22 / 04 / 2022
Belgian market leader in ThermoWood® continues expansion in Port of Ostend
ThermoWood® is on the rise. People increasingly prefer to use thermally modified timber from fast-growing, often local, species rather than tropical hardwood for cladding their façades.
LDCwood, Belgium’s only producer of ThermoWood® based in Ostend, also noticed this. Despite supply shortages and challenging market conditions, they doubled their annual production capacity from 7,000 m3 to 15,000 m3.
You might be wondering what ThermoWood® is. It is an entirely natural preservation technique that does not involve the addition of chemicals. For some types of timber, it can even increase the Durability Class to Class I. Finland, the home of timber construction, is the founder of ThermoWood®. The process is patented by the “International ThermoWood® Association”.
The considerable advantage of transforming local, fast-growing wood species into highly durable products has caused a market shift in timber façade cladding in Western and Northern Europe. ThermoWood®, with or without fire-retardant treatment, has become a popular choice among architects because it requires no maintenance and is resistant to moisture and insects.
ThermoWood® is on the rise. Proof of this is LDCwood, the Belgian pioneer and market leader when it comes to the production of ThermoWood® and a member of the International ThermoWood® Association since its foundation.
They started five years ago, in 2017, with two furnaces in the port of Ostend, followed by a third one a year later. Now they are doubling their capacity with the construction of three new furnaces, which brings the annual capacity to 15,000 m3.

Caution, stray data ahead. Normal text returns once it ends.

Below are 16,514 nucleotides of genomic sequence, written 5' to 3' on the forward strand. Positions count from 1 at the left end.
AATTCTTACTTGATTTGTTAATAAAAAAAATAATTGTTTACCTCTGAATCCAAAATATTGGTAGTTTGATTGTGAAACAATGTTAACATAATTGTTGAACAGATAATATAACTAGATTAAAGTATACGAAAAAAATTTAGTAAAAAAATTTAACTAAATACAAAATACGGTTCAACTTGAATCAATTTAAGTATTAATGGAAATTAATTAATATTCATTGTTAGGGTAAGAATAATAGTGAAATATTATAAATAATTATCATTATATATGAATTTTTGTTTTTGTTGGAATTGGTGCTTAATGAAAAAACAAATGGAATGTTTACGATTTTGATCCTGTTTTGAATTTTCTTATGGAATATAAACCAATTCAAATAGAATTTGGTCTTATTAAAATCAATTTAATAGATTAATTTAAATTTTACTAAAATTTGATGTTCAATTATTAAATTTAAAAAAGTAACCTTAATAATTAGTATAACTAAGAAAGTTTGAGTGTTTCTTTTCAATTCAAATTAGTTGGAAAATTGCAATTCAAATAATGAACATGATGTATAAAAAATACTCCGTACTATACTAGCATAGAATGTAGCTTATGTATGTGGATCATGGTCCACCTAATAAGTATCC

Mike Lemahieu, M.D. of LDCwood: “In 2017, we took a bit of a leap of faith. “We” are Lemahieu Group and Decolvenaere Houtimport from Ghent, the two companies that set up LDCwood. Drawing on our experience in the timber sector and with a strong belief in sustainability, we first started modifying ayous. This was soon followed by other wood species such as spruce, pine, ash, fraké, and poplar. We recently also carried out successful tests with radiata pine.”
However, as with other building materials, the timber sector is also experiencing supply shortages, rising prices, and uncertain prospects. Fortunately, they keep their heads cool in Ostend: “I don’t have a crystal ball, but this is not the first crisis I have experienced in the timber sector, nor will it be the last. I am convinced that the market will recover. Meanwhile, we will keep going and innovating. Customer service is a key issue for us, and in fact, we are organising a special treat for our customers. We’re throwing a great party for all our customers from home and abroad. We are expecting around 500 people. With KIITOS, which means ‘thank you’ in Finnish, we would like to thank our customers for their trust and great cooperation over the past and coming years.”